swim class, laundry, and exploring twins

Yesterday Hazel went to the first swim class in the next level. Ted took her. It is a class where parents are not in the water with the kids. Ted said she took her time, was the last one in the pool, but it went quite smoothly. She tried everything she was asked to, had a good time, and came home proud of herself for putting her head underwater.

Here are Ted’s notes about the class (with parenthetical commentary by me):

  • Didn’t want to get in initially, was last one in class to get in. Instructor was interacting with the kids, asked silently parents to go sit down (pointing and twitching of eyebrow).
  • Hanging to the side of the pool.
  • Seven minutes in appears to be negotiating and smiling.
  • 11 minutes in gets head wet and kicking feet hanging to the side.
  • We wave to each other. She’s always known where I was. She’s been glancing back to me occasionally.
  • 12 mins in touches ear to water. (VICTORY – she never wanted to do that in the last class)
  • Instructor keeps her hair wet, gently.
  • Time for assisted back floats, Hazel does it at 18 mins and is last/skeptical of it. She likes it. (VICTORY the 2nd!)
  • 20 min in she has to go potty.
  • 25 mins in she dunks face and blows bubbles (VICTORY the 3rd!)
  • 28 mins class is over, she climbs out.
  • —–

    I’ve been doing all of our laundry. It’s a thing that can never be entirely done, given that we keep on wearing our clothes, using our towels, and generally living in our house, but one can get close with a certain amount of effort. It is lovely to have clean clothes that are folded and put away in their drawers. One of life’s little pleasures. It makes such a big difference not to have to hunt through the Mount Everest of clothing on the laundry room table. My plan has been to pack as I fold clothes. I did indeed bring up suitcases from the basement in order to do so. They are sitting, empty and space-inhabiting, in the bedroom as each evening I say, “Well, I guess I’ll pack tomorrow.” Presumably I will do so at some point before we leave for the airport. I wouldn’t actually want to take the desire for cleanliness and organization so far that I refused to allow my family more than the clothes that are currently on their backs.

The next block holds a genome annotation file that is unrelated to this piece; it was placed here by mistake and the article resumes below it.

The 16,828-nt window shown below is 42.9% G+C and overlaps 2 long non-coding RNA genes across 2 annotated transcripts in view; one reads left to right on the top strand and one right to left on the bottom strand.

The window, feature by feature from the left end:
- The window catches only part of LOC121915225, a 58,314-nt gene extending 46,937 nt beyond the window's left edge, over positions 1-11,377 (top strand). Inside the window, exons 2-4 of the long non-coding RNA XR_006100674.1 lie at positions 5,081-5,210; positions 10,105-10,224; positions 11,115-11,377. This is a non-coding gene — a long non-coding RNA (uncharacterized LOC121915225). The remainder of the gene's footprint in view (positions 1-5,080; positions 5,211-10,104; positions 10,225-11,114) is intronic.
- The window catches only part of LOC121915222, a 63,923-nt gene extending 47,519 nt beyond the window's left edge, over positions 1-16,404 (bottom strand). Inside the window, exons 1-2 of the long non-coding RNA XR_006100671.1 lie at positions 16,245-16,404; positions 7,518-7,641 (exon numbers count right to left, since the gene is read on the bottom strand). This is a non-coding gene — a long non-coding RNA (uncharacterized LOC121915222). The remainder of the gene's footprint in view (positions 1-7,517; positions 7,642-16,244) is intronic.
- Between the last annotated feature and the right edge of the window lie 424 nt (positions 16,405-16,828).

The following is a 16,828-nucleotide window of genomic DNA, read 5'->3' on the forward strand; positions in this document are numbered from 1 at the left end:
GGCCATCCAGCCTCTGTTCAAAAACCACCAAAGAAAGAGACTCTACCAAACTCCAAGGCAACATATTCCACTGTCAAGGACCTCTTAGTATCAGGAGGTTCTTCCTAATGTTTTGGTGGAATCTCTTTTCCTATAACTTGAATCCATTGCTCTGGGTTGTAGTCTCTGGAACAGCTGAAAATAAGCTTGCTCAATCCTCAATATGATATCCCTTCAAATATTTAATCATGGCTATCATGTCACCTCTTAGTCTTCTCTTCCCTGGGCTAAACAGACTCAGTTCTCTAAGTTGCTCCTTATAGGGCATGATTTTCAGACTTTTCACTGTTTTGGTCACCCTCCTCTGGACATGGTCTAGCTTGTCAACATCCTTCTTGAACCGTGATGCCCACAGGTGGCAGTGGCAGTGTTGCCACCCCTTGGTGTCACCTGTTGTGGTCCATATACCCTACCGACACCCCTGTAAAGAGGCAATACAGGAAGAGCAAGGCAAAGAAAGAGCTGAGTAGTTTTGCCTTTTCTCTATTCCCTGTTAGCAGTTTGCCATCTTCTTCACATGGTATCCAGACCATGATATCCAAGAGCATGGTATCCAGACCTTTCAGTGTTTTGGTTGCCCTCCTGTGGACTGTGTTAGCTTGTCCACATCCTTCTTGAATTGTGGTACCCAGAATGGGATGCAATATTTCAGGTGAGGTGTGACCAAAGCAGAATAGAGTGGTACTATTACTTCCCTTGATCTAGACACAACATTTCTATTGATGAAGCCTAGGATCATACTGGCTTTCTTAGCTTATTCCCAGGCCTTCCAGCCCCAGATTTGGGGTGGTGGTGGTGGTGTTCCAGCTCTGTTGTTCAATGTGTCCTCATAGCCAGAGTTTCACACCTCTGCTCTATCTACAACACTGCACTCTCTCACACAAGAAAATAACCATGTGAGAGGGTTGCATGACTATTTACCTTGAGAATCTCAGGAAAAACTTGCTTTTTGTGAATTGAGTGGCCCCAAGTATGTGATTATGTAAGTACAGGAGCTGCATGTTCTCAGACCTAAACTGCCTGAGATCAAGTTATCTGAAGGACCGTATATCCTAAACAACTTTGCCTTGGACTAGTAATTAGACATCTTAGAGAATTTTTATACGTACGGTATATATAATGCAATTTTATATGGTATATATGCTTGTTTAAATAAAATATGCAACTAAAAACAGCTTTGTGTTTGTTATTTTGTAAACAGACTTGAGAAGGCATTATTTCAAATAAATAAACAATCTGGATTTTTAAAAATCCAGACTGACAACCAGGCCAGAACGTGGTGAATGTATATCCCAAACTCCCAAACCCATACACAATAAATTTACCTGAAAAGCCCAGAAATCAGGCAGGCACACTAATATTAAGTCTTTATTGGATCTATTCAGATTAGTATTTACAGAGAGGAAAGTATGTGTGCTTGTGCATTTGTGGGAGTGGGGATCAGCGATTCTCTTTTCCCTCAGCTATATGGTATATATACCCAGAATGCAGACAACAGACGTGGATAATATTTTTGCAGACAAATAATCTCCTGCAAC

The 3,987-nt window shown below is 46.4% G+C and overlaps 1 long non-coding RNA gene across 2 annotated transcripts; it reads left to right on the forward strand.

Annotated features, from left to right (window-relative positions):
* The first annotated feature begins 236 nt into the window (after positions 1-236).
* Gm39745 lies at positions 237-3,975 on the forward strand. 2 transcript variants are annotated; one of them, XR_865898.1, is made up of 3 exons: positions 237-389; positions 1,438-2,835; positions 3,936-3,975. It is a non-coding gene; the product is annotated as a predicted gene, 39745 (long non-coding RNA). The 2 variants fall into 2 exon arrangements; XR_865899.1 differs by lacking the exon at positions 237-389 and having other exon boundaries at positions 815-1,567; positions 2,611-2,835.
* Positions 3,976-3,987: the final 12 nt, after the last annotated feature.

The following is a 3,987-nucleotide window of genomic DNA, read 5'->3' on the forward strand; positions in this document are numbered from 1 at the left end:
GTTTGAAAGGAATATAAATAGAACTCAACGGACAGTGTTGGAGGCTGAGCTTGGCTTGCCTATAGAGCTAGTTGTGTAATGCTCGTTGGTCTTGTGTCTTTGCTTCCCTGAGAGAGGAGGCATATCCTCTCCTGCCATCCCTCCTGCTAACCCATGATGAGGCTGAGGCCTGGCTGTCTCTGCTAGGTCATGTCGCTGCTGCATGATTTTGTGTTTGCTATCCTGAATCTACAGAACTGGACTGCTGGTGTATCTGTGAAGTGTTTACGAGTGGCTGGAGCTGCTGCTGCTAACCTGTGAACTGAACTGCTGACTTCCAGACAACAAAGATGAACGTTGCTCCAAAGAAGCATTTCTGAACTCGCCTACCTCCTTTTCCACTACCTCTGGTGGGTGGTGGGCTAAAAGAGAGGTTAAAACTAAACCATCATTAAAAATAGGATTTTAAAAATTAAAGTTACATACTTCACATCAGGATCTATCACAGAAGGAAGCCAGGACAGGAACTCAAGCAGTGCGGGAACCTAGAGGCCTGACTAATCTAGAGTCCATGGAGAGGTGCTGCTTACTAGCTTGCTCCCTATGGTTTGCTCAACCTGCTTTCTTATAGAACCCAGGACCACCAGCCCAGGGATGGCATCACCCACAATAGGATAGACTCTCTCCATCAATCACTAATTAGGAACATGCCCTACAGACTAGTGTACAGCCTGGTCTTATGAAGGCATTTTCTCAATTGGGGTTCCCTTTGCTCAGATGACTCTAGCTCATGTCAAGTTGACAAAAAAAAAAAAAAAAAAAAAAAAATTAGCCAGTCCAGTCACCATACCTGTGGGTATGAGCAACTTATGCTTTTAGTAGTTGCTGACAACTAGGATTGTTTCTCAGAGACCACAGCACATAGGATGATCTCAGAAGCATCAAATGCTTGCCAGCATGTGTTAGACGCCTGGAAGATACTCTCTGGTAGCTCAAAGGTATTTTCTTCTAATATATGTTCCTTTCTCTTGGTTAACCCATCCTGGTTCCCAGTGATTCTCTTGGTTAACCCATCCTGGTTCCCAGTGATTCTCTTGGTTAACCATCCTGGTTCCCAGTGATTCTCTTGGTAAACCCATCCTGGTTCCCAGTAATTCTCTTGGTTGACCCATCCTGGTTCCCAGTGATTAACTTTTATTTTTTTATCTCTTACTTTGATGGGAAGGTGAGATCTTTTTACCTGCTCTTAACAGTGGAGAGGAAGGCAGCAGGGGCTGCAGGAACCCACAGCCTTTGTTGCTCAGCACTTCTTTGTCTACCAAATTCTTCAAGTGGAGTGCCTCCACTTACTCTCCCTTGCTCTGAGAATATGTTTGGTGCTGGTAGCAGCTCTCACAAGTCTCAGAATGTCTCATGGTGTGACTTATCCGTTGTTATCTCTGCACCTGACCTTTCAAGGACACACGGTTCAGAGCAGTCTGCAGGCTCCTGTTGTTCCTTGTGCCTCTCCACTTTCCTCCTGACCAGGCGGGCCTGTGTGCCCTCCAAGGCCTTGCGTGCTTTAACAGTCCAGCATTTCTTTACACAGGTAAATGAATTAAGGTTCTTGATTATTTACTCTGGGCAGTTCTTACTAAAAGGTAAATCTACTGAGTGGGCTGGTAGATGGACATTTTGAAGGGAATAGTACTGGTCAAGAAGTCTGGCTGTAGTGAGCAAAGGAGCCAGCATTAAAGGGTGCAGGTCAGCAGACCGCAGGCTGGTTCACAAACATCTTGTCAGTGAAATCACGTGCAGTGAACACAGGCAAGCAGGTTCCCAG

—–

    I am hearing little effortful baby noises from down at the foot of my chair. Emily is testing my backpack for edibility. I think perhaps she might follow in her dad’s footsteps as the tester of the family. His nickname when he was a kid was, “Destructo”. If he couldn’t break it, it was a marketable item. That’s when he was 2 to 11 years old, he says. “Then I started getting better at putting stuff back together.”

    Now she’s heading for Joanna, to remove at least one of the toys with which she is amusing herself. Ted says that the other day he gave them each an identical wooden ring. He put them on their ankles. Joanna promptly grabbed for Emily’s, ignoring her own. I think he likes to play with them like they’re the kitties, though I hope his zeal will abate before he accomplishes what he did a few years ago, which is to get the cats to bonk heads while going for the same toy. I don’t think I’ve ever heard him laugh so hard. Maniacal might not even cover it.

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